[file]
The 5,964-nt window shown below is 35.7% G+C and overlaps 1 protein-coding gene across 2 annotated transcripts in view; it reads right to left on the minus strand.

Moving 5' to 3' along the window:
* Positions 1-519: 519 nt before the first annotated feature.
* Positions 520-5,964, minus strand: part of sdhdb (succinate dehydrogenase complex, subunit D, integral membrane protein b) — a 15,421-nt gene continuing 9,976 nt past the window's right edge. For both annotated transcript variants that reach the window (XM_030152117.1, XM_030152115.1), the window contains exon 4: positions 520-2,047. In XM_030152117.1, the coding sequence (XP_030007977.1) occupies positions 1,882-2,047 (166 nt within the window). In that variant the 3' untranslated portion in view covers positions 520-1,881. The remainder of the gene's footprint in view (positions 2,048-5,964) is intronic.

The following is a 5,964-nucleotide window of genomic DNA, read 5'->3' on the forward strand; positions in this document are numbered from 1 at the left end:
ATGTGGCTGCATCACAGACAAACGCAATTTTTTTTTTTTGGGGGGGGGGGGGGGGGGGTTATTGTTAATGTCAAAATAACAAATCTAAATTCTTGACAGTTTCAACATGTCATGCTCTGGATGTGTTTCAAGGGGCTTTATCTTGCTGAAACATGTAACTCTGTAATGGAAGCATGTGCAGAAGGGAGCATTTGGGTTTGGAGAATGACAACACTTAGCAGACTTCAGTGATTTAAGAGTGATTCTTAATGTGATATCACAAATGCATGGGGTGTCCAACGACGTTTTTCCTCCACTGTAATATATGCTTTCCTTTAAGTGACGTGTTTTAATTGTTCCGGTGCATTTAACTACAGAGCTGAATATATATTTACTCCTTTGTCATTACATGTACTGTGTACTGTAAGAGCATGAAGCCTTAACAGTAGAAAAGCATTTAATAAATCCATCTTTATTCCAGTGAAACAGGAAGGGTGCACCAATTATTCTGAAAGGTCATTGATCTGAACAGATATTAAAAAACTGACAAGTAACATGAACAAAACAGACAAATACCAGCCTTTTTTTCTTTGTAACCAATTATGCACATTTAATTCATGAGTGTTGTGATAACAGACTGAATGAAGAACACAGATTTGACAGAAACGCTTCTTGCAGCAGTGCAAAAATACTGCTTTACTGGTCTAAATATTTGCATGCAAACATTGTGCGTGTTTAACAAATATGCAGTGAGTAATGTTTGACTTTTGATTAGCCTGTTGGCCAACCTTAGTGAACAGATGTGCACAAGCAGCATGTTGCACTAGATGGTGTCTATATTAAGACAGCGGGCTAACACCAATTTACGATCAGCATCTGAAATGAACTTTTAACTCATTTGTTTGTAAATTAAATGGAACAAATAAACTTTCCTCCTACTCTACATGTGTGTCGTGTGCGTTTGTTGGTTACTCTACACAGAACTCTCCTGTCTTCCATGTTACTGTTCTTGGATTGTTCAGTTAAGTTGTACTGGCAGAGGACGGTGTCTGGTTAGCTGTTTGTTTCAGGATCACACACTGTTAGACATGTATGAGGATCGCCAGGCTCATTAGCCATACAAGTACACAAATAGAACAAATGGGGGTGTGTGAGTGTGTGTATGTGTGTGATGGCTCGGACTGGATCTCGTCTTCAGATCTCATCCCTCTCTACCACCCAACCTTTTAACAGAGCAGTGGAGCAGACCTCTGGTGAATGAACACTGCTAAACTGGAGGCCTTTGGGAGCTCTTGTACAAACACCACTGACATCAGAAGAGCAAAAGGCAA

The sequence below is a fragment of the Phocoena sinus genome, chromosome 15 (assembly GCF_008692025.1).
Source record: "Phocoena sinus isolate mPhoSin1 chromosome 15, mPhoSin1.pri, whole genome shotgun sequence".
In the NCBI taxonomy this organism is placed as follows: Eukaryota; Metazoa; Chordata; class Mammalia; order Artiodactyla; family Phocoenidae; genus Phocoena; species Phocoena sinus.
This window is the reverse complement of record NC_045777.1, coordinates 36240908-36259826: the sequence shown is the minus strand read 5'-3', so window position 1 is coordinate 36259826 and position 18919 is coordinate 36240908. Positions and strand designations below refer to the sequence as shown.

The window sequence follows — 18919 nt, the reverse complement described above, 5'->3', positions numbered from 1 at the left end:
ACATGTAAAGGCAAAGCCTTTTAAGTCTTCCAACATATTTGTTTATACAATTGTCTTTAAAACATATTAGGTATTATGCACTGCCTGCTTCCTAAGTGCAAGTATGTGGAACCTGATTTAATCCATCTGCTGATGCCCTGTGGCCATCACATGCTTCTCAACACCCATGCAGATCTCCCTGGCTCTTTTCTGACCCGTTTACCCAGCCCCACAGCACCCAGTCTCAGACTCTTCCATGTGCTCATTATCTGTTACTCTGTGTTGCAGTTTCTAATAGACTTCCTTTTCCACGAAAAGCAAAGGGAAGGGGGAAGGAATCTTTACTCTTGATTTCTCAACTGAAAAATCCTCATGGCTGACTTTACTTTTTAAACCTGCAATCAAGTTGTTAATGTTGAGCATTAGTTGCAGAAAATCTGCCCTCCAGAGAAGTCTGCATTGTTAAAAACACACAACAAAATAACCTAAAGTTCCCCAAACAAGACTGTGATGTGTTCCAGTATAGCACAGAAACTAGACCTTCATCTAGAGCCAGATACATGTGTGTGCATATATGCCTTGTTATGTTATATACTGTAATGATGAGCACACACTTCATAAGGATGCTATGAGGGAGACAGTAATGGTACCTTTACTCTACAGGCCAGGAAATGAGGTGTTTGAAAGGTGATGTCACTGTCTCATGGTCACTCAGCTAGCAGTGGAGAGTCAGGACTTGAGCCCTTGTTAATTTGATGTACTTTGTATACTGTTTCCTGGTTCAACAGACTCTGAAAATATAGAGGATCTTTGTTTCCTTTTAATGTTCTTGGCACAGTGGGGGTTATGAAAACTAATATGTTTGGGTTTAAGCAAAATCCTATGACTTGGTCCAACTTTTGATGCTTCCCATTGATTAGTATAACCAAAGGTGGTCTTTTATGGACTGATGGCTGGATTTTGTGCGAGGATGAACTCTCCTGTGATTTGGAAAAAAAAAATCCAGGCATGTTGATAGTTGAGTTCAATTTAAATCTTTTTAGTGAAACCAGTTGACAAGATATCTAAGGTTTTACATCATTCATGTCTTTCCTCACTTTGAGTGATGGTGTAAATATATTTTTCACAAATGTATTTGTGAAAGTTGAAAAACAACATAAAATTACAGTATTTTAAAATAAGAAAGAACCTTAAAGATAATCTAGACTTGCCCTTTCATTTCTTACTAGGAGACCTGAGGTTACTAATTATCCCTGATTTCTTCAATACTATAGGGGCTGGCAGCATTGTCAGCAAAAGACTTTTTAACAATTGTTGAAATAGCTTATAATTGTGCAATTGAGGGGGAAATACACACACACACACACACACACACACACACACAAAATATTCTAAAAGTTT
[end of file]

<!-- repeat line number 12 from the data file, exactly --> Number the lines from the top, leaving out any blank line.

ACATGTAAAGGCAAAGCCTTTTAAGTCTTCCAACATATTTGTTTATACAATTGTCTTTAAAACATATTAGGTATTATGCACTGCCTGCTTCCTAAGTGCAAGTATGTGGAACCTGATTTAATCCATCTGCTGATGCCCTGTGGCCATCACATGCTTCTCAACACCCATGCAGATCTCCCTGGCTCTTTTCTGACCCGTTTACCCAGCCCCACAGCACCCAGTCTCAGACTCTTCCATGTGCTCATTATCTGTTACTCTGTGTTGCAGTTTCTAATAGACTTCCTTTTCCACGAAAAGCAAAGGGAAGGGGGAAGGAATCTTTACTCTTGATTTCTCAACTGAAAAATCCTCATGGCTGACTTTACTTTTTAAACCTGCAATCAAGTTGTTAATGTTGAGCATTAGTTGCAGAAAATCTGCCCTCCAGAGAAGTCTGCATTGTTAAAAACACACAACAAAATAACCTAAAGTTCCCCAAACAAGACTGTGATGTGTTCCAGTATAGCACAGAAACTAGACCTTCATCTAGAGCCAGATACATGTGTGTGCATATATGCCTTGTTATGTTATATACTGTAATGATGAGCACACACTTCATAAGGATGCTATGAGGGAGACAGTAATGGTACCTTTACTCTACAGGCCAGGAAATGAGGTGTTTGAAAGGTGATGTCACTGTCTCATGGTCACTCAGCTAGCAGTGGAGAGTCAGGACTTGAGCCCTTGTTAATTTGATGTACTTTGTATACTGTTTCCTGGTTCAACAGACTCTGAAAATATAGAGGATCTTTGTTTCCTTTTAATGTTCTTGGCACAGTGGGGGTTATGAAAACTAATATGTTTGGGTTTAAGCAAAATCCTATGACTTGGTCCAACTTTTGATGCTTCCCATTGATTAGTATAACCAAAGGTGGTCTTTTATGGACTGATGGCTGGATTTTGTGCGAGGATGAACTCTCCTGTGATTTGGAAAAAAAAAATCCAGGCATGTTGATAGTTGAGTTCAATTTAAATCTTTTTAGTGAAACCAGTTGACAAGATATCTAAGGTTTTACATCATTCATGTCTTTCCTCACTTTGAGTGATGGTGTAAATATATTTTTCACAAATGTATTTGTGAAAGTTGAAAAACAACATAAAATTACAGTATTTTAAAATAAGAAAGAACCTTAAAGATAATCTAGACTTGCCCTTTCATTTCTTACTAGGAGACCTGAGGTTACTAATTATCCCTGATTTCTTCAATACTATAGGGGCTGGCAGCATTGTCAGCAAAAGACTTTTTAACAATTGTTGAAATAGCTTATAATTGTGCAATTGAGGGGGAAATACACACACACACACACACACACACACACACACAAAATATTCTAAAAGTTT